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Raspberry Pi 3 Model B+ First Impressions

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Linux

I have always been curious about the tiny computer called Raspberry Pi but I didn’t have the time or opportunity to buy one until now. I got the latest version (Raspberry Pi 3 Model B+) along with bundled accessories from AliExpress for $65. I think it was a good deal considering what I got which I will explain to you later on. But before that and for your convenience, here are some quick facts about Raspberry Pi that I got from Wikipedia...

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Sway – A Tiling Wayland i3-Compatible Compositor

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GNU
Linux

I have covered window tiling editors/managers previously with apps like herbstluftwm and Tilix so check them out if you haven’t already.

Sway is a free and open source tiling Wayland compositor that is compatible with the i3 window manager, uses the same configuration syntax, and works with most of the software designed for i3.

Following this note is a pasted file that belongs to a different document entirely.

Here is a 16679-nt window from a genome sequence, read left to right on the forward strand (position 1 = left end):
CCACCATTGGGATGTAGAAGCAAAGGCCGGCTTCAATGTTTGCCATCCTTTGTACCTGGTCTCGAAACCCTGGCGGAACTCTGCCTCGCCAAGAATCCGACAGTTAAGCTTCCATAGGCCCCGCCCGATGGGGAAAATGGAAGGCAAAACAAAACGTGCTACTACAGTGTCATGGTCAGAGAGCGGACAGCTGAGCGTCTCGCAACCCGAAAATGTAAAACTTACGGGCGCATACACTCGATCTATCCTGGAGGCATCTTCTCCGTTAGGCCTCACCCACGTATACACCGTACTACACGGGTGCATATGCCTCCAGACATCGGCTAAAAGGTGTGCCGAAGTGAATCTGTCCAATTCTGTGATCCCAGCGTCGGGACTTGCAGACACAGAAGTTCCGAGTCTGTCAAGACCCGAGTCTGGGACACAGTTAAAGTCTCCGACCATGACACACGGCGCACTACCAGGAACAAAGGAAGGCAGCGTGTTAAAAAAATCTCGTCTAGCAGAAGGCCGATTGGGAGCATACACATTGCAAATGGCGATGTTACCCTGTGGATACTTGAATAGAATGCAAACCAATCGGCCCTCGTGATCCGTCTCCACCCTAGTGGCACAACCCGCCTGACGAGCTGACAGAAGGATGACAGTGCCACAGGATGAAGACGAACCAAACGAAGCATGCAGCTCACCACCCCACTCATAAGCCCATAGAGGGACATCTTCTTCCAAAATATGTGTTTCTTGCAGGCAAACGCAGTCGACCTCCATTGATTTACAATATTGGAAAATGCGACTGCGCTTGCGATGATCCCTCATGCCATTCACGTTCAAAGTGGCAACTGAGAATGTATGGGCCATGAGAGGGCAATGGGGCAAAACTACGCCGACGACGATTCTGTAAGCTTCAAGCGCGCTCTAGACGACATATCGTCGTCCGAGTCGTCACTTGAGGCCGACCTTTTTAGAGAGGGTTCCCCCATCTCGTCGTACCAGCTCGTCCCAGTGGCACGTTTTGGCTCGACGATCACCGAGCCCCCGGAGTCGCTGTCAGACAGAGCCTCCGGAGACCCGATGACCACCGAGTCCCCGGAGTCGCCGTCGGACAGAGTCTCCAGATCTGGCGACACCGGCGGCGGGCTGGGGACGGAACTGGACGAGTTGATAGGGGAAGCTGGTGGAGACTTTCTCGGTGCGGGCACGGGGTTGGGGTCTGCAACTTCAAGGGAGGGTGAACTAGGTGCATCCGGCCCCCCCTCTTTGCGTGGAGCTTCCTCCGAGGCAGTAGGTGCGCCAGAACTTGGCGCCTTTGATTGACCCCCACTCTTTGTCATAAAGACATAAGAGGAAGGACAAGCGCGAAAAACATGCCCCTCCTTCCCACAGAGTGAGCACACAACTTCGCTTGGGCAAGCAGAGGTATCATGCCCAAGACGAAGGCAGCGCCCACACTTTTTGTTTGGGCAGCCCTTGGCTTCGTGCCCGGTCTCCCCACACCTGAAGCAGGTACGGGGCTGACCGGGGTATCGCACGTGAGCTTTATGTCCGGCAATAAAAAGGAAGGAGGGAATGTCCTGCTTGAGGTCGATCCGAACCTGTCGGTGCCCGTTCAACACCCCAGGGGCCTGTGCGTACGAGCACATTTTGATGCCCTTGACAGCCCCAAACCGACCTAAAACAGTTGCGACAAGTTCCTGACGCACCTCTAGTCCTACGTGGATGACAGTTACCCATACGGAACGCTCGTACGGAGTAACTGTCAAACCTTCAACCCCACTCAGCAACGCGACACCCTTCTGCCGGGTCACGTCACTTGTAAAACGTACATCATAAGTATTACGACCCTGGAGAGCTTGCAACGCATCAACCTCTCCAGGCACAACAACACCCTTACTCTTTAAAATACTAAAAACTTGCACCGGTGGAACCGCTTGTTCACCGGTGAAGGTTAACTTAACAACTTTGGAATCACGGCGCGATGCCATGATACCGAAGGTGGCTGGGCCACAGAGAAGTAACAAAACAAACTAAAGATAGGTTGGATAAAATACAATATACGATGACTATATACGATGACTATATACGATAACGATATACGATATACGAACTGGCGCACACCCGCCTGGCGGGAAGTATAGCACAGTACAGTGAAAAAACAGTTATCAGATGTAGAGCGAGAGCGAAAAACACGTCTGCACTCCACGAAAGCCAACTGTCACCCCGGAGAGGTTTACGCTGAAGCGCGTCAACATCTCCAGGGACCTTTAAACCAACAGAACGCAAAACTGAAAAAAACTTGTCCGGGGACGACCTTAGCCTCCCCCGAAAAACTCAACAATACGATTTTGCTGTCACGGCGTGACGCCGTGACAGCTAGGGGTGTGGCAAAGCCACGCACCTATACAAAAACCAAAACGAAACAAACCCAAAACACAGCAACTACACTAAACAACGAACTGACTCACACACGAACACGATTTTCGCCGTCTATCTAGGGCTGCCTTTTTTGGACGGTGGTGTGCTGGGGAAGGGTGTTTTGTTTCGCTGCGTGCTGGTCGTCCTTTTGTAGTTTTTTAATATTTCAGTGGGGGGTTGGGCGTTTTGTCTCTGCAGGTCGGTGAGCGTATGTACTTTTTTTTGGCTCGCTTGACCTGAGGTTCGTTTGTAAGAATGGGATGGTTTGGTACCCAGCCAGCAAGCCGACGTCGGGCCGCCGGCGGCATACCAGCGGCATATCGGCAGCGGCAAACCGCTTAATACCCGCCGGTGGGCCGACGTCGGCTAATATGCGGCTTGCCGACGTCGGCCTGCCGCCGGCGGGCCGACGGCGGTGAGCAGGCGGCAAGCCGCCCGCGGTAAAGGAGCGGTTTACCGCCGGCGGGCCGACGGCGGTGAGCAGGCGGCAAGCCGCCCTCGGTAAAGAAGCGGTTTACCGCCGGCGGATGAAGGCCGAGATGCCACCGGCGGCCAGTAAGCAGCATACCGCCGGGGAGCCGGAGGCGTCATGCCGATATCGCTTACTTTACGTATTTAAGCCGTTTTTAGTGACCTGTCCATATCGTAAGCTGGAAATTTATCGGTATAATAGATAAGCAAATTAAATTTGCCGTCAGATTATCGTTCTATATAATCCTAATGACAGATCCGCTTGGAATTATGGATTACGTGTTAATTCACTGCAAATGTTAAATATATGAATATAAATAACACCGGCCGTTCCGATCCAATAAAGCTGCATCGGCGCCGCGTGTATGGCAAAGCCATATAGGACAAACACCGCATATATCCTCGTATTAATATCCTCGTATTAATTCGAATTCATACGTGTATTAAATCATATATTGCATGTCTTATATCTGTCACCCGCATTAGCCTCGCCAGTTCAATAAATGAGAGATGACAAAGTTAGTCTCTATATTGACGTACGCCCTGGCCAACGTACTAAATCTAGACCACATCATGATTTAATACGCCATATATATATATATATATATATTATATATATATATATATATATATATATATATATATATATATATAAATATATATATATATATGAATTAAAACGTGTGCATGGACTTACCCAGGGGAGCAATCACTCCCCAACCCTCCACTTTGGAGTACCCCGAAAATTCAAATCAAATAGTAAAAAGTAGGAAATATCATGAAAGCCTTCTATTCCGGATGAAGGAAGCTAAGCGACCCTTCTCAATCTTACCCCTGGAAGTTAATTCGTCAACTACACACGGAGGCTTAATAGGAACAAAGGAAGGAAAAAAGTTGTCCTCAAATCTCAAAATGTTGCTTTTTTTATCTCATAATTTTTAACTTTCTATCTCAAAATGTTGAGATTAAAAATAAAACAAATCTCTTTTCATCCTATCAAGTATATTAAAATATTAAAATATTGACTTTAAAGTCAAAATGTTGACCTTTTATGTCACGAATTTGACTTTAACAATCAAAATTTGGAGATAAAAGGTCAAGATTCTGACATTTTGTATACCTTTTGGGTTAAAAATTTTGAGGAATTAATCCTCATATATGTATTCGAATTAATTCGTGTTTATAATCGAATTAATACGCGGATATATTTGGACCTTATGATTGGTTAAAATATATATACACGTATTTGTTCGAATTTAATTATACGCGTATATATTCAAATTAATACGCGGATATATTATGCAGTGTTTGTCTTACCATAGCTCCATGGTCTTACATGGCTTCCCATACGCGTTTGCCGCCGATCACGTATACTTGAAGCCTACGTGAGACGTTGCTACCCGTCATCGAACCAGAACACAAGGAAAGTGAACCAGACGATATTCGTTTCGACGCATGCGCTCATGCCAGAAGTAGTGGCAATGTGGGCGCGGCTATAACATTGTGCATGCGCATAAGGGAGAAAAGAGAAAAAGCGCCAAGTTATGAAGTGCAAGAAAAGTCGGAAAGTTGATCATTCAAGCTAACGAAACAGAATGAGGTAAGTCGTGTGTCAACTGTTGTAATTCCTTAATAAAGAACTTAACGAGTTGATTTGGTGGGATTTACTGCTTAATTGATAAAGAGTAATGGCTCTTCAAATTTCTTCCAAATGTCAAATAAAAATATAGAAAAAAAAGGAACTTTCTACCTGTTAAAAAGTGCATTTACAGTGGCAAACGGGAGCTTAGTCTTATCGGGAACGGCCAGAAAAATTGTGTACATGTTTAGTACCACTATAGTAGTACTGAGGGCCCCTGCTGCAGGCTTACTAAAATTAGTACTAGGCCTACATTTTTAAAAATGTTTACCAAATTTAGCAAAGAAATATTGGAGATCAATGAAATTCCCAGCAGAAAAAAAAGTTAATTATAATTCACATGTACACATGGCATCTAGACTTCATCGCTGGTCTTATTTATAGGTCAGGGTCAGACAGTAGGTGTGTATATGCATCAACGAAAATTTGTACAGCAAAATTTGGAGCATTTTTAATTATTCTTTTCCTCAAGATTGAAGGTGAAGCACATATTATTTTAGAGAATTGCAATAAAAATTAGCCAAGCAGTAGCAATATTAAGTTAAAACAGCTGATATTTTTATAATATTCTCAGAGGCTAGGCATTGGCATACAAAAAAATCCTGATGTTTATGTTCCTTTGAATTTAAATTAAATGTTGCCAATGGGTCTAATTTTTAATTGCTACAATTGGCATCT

Sway makes use of all the available space on your screen and automatically adjusts window sizes as you open more apps and you can navigate between apps with your keyboard.

App windows can be arranged horizontally, vertically, stacked, or tabbed and you can change their size as well as split windows into containers of several windows all without touching your mouse. You could, however, use your mouse to rearrange windows and even take windows out of the tiling grid and manipulate them.44